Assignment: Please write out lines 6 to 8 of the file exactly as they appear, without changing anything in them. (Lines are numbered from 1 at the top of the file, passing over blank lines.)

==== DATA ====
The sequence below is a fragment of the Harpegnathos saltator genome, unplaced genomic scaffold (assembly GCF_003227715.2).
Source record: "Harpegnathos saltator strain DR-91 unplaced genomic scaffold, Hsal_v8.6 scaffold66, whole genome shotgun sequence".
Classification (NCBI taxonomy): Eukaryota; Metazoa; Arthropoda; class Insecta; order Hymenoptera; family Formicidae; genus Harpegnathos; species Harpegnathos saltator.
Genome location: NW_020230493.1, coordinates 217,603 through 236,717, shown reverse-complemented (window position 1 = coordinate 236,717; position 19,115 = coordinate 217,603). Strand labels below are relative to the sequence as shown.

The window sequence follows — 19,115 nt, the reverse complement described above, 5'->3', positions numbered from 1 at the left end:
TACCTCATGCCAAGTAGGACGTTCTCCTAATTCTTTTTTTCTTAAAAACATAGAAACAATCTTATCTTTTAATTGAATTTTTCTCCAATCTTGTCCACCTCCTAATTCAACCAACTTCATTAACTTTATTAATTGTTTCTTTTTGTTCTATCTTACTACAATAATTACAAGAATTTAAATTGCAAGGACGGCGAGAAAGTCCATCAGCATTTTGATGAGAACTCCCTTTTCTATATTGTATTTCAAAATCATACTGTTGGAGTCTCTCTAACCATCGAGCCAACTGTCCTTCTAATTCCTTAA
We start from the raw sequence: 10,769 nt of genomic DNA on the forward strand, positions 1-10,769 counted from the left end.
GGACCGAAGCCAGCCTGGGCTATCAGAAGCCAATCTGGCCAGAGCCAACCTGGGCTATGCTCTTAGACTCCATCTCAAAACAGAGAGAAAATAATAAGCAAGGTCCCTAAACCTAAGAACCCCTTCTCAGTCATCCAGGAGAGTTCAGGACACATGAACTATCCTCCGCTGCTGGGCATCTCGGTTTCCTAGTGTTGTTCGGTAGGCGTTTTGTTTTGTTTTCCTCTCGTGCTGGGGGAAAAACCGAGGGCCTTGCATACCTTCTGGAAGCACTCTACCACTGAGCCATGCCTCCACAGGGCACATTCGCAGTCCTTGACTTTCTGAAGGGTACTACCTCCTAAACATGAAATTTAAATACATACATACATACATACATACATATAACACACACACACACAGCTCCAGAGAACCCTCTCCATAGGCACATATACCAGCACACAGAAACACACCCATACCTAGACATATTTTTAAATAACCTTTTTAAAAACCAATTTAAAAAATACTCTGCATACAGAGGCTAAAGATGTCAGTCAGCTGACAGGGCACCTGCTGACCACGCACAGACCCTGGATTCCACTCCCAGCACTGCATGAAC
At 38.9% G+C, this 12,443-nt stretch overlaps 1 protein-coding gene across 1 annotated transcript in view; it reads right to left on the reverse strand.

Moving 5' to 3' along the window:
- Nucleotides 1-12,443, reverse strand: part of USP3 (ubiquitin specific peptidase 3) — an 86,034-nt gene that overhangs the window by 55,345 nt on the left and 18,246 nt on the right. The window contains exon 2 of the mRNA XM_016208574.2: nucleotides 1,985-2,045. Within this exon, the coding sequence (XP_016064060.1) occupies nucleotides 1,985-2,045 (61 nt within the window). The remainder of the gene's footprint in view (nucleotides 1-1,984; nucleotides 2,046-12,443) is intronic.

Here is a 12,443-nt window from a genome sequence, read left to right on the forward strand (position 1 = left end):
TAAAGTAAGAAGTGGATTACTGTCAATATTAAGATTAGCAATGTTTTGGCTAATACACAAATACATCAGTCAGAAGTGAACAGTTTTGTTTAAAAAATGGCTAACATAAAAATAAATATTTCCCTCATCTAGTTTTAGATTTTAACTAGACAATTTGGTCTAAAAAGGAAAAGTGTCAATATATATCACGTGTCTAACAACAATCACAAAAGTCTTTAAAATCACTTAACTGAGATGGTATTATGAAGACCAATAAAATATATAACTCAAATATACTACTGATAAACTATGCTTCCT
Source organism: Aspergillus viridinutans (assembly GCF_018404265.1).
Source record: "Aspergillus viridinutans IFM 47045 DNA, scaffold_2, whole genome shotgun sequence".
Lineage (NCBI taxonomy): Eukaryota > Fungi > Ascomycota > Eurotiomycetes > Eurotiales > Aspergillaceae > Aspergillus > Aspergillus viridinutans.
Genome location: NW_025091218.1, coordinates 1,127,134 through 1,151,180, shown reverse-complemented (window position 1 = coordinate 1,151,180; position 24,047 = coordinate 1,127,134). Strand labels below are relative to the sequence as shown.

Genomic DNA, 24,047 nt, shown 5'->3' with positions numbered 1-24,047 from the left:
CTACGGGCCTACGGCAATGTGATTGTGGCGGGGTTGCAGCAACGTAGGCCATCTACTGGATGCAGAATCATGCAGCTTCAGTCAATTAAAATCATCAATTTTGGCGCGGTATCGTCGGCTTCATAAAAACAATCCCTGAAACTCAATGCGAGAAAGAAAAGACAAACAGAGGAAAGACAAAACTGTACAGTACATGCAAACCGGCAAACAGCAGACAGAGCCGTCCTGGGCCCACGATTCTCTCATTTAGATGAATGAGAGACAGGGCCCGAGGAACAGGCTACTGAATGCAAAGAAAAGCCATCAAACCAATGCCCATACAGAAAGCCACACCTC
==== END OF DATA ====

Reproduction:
TACCTCATGCCAAGTAGGACGTTCTCCTAATTCTTTTTTTCTTAAAAACATAGAAACAATCTTATCTTTTAATTGAATTTTTCTCCAATCTTGTCCACCTCCTAATTCAACCAACTTCATTAACTTTATTAATTGTTTCTTTTTGTTCTATCTTACTACAATAATTACAAGAATTTAAATTGCAAGGACGGCGAGAAAGTCCATCAGCATTTTGATGAGAACTCCCTTTTCTATATTGTATTTCAAAATCATACTGTTGGAGTCTCTCTAACCATCGAGCCAACTGTCCTTCTAATTCCTTAA
We start from the raw sequence: 10,769 nt of genomic DNA on the forward strand, positions 1-10,769 counted from the left end.
GGACCGAAGCCAGCCTGGGCTATCAGAAGCCAATCTGGCCAGAGCCAACCTGGGCTATGCTCTTAGACTCCATCTCAAAACAGAGAGAAAATAATAAGCAAGGTCCCTAAACCTAAGAACCCCTTCTCAGTCATCCAGGAGAGTTCAGGACACATGAACTATCCTCCGCTGCTGGGCATCTCGGTTTCCTAGTGTTGTTCGGTAGGCGTTTTGTTTTGTTTTCCTCTCGTGCTGGGGGAAAAACCGAGGGCCTTGCATACCTTCTGGAAGCACTCTACCACTGAGCCATGCCTCCACAGGGCACATTCGCAGTCCTTGACTTTCTGAAGGGTACTACCTCCTAAACATGAAATTTAAATACATACATACATACATACATACATATAACACACACACACACAGCTCCAGAGAACCCTCTCCATAGGCACATATACCAGCACACAGAAACACACCCATACCTAGACATATTTTTAAATAACCTTTTTAAAAACCAATTTAAAAAATACTCTGCATACAGAGGCTAAAGATGTCAGTCAGCTGACAGGGCACCTGCTGACCACGCACAGACCCTGGATTCCACTCCCAGCACTGCATGAAC